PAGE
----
My children are now 17 and 15 and becoming increasingly independent. And ever more expensive. Driving lessons, school trips abroad, eighteenth birthday parties and university fees are all on the horizon. These upcoming costs had been on my mind for some time. I’m in a loving, truly happy relationship and I’m in really good health. (I wrote recently about a successful operation to remedy some health issues which had affected my day-to-day life for years. This gave back the confidence I lost in my ability to work “normally” and was hugely important in making this decision)
The main reason though was that I simply felt ready. Ready for a new-old challenge, ready to exercise the clinical part of my brain and ready to re-enter the profession I never stopped loving.
How To Return To Work In Optometry
When I decided to return to work in optometry, my overwhelming emotion was excitement. But I felt daunted too. Eight years is a long time to be out of practice and I wasn’t sure where to start.
This is my step-by-step guide including my own experience of the process. But before I do, to those non-optical bods who are still reading, first of all, thank you! Second, here’s a brief overview of the professional bodies.
GOC: The General Optical Council regulates the optical profession in the UK. Its purpose is to protect the public by promoting high standards of education, performance and conduct amongst opticians. It is mandatory to be registered with the GOC.
AOP: The Association of Optometrists protects, supports and represents professionals in the optical sector. It provides professional indemnity insurance, (also mandatory). There are other providers but I was a member of the AOP from the start.
The College Of Optometrists: The College is the professional body. It qualifies the profession and delivers the guidance, development and training to ensure optometrists provide the best possible care. Membership entitles optometrists to use the affix MCOptom.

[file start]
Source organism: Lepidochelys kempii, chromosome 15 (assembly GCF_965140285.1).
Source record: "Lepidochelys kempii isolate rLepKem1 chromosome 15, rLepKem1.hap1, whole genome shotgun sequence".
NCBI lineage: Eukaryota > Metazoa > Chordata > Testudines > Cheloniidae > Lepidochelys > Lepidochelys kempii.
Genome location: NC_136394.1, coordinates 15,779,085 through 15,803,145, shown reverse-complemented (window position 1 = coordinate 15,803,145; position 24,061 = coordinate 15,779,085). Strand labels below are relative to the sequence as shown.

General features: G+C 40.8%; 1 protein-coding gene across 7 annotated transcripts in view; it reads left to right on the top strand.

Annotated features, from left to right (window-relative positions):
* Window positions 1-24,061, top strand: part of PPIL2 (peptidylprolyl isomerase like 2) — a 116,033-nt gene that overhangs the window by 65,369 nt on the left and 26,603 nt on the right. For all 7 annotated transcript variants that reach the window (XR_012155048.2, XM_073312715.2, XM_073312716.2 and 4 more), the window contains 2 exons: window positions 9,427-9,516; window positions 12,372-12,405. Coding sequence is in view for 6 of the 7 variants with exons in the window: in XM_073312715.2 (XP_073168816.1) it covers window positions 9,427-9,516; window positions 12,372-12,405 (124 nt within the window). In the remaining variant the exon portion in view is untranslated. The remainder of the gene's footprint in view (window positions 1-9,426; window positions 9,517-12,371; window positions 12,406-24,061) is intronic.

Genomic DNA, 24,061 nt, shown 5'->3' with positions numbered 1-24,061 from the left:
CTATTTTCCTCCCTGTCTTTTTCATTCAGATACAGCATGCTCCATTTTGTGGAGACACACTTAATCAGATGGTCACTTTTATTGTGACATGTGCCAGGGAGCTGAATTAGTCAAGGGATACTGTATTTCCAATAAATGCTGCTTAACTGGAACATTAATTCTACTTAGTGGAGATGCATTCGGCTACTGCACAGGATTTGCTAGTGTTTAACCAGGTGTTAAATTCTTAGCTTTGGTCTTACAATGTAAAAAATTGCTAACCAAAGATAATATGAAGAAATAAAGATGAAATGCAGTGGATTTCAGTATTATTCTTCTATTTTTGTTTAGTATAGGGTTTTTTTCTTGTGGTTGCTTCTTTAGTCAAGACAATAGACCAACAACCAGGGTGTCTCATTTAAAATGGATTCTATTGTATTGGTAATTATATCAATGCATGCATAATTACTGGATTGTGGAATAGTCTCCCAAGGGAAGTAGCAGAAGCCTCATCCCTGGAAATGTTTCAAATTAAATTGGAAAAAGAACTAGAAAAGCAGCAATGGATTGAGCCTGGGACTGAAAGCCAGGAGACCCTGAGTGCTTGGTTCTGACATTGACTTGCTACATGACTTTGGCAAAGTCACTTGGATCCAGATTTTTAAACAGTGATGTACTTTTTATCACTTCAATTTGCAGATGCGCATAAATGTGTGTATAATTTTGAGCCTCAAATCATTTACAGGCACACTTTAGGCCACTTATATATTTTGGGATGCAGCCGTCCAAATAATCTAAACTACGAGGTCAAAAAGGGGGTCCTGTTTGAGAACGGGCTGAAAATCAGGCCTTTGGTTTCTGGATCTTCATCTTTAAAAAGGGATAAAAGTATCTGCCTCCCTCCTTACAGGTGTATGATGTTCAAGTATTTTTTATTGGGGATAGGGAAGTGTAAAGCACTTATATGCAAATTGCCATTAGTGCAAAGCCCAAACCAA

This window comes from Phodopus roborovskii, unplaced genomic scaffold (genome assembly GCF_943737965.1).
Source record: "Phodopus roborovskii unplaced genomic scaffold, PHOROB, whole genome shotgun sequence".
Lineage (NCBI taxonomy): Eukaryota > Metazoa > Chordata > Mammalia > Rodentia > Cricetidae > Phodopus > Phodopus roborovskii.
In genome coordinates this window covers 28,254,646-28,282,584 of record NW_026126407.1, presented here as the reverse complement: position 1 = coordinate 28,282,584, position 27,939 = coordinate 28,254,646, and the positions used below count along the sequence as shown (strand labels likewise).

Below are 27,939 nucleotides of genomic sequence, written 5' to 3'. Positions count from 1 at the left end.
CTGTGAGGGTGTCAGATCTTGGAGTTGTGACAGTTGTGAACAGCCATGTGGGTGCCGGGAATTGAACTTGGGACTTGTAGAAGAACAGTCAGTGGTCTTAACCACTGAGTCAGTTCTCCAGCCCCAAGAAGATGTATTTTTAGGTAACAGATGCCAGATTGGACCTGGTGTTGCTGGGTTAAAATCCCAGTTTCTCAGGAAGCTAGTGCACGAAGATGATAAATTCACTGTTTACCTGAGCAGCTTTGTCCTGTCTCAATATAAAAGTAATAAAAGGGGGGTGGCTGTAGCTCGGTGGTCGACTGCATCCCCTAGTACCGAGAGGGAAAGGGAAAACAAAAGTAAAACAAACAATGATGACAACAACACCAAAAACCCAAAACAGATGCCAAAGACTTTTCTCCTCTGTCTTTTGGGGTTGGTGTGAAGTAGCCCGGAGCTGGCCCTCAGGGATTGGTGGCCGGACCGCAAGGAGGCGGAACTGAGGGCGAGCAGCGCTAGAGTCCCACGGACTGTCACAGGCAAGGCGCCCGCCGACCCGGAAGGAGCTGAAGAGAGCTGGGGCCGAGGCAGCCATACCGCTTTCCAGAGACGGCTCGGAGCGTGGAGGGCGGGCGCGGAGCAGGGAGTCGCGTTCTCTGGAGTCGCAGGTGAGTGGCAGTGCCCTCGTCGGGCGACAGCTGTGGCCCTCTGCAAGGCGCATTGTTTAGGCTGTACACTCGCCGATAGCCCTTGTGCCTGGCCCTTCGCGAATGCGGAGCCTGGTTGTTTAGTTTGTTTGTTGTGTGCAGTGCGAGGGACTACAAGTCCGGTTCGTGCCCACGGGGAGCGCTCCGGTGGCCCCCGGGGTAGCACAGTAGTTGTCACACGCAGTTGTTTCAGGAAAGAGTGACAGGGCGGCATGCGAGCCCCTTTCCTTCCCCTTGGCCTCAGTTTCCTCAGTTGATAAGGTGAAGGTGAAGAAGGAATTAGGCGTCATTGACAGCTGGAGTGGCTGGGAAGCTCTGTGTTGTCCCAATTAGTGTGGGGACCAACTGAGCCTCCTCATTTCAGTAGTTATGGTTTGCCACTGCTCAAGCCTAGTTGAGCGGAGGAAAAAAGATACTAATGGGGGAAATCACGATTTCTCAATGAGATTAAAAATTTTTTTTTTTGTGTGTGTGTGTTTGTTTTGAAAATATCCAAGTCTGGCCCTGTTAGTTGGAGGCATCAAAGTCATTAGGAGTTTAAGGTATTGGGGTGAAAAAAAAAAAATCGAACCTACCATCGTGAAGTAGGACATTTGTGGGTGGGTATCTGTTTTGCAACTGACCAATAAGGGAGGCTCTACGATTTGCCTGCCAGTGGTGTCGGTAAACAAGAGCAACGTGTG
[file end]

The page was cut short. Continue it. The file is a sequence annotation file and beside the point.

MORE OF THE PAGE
CET: Continuing Education and Training. Optometrists must gain 36 CET points across eight competencies over a three year cycle to remain on the register.
1. Go On The Restoration Register
If like me, you came off the GOC register, you will need to apply to go on the “Restoration Register” It’s simple and easy to do online. It is helpful if you remember your original GOC number, the one starting with 01-
You will be given a new number beginning with U.
2. Get Professional Indemnity Insurance
3. Get 12 CET Points
I’ve put these two steps together because it doesn’t really matter which you do first. Although, if like me you join the AOP, you will get discounted CET courses. Now it is possible to do all of the CET at no cost at all. Optometry Today and Spectrum both provide excellent free CET by distance learning. This is usually in the form of an article followed multiple-choice questions. However, eight of the 36 points must be interactive, i.e. they must be earned in person at a lecture, workshop etc.
I went to a one-day therapeutics course in Manchester, organised by the AOP in June. This provided eight interactive points plus one point peer discussion, so it was well worth it. It would have cost over £200 but because I had joined the AOP for my professional indemnity, I got it at the discounted cost of £185.